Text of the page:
continually write of nesters, settlers, settlements and free-range cattlemen.
Exactly what were the origins of these terms?
The term "nester" was first applied to families who chose a plot of land clearing
the brush for farming. They cut the large trees to build shelters, then piled
the brush from this, plus the brush cleared from the land around the edges of
their property, to act as a fence of sorts for protection for their crops. Others,
like the cowboys, thought the new farms looked like huge bird nests, hence the
title of nesters.
The first white people in America were the explorers,
trappers, Mountain Men and soldiers all leading mostly a nomadic life. When families
began to arrive, the nomadic way of life ceased as people began to "settle down,"
thus the term "settler" was born. When settlers gathered in close proximity, it
became a "settlement."
"free-range rancher" was a product of a short period of time beginning when the
Indians were placed on reservations.
There were no fences, except natural
terrain barriers; land titles were scarce and hard to recognize. They considered
all the range free to graze their cattle.
This all came to an end when
barbed wire was
invented. This product provided landowners an economical way to delineate their
boundaries and protect their crops, thus ending the free-range concept.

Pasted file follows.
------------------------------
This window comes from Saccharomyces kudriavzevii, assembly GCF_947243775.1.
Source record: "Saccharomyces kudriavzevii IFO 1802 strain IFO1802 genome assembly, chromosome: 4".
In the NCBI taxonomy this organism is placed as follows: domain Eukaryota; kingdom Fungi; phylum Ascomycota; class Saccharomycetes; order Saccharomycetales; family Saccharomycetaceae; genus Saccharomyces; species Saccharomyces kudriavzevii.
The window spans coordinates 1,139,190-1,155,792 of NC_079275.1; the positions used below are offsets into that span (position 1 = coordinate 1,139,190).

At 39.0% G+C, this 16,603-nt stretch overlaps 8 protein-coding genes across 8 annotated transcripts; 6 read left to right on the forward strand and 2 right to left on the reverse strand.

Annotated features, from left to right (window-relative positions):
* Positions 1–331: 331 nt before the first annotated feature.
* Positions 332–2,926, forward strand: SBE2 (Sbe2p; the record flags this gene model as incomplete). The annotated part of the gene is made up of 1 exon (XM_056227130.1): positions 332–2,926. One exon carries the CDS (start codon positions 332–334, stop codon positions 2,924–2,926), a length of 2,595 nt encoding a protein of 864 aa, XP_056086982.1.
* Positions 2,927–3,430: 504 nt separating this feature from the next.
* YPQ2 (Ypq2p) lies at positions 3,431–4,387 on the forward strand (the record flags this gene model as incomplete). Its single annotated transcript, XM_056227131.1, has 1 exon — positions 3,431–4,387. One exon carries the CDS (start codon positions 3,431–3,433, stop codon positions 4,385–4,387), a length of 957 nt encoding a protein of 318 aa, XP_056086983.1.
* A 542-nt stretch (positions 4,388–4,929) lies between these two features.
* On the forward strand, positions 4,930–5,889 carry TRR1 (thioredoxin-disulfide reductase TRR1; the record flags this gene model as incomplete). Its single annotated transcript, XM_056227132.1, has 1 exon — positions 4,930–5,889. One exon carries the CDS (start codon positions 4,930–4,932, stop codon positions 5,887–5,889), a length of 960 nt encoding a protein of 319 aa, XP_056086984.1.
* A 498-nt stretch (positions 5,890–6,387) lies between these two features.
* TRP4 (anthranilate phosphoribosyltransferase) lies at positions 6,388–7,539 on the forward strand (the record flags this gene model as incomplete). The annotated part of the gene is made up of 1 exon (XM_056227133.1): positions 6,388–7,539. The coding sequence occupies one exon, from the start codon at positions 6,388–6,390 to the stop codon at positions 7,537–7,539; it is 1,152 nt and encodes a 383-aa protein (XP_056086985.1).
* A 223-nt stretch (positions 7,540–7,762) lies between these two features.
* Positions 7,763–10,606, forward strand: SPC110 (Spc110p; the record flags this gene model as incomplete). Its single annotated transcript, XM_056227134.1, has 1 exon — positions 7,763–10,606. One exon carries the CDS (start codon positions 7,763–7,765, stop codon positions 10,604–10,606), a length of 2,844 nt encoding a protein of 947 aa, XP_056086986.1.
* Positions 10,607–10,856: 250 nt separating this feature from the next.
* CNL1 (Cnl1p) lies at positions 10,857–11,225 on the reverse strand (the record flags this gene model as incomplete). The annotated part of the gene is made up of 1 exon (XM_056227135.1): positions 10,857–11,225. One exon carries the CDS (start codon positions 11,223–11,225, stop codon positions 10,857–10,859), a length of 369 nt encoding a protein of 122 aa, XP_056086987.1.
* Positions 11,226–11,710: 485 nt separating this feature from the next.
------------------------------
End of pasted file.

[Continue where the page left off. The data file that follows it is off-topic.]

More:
word "twister" can have many meanings. Which came first is debatable. In modern
days, a twister can be a tornado twisting its way across the land. During the
trail herd days of the early west, employees at the many cattle-loading points
along the railroads were sometimes called "tail twisters," as they helped load
cattle onto the rail cars. Many a balky bovine had its tail twisted, urging it
to move along into the cattle car.
If you grew up during The Great Depression
or in Dust Bowl country, a twister described an important home-made tool used
to put food on the table. The food here is rabbits. When times got hard enough,
both jack rabbits and cottontail rabbits were caught, fried and consumed.
jack rabbit had to be shot or caught with dogs because of his speed and stamina.
Not so with a cottontail. Usually, after a brief chase, they escaped into holes
in the ground or in the nearest junk pile or weed patch.
At this point,
the hunter used his twister made of a 6-foot piece of barbed wire. One end had
the two wire ends bent outward a bit. The other end was formed into a crank for
twisting. Insert the pointed end into the hole, find the rabbit, push the ends
into the fur and begin cranking. When the points caught firmly, pull the rabbit
out of the hole and supper was provided.
Many jokes about hard times were
born. Some said, "I belong to the Ancient and Honorable Order of Rabbit Twisters."
Another stated, "If my allotment check from the government doesn't arrive soon,
I may have to dig out my rabbit twister."
A man who drove his wagon to
Quanah for supplies was asked on his
return, "How are conditions in town?" He answered, "Pretty good, I guess. I saw
four cottontails crossing the road, and no one was chasing them."
"It's All Trew"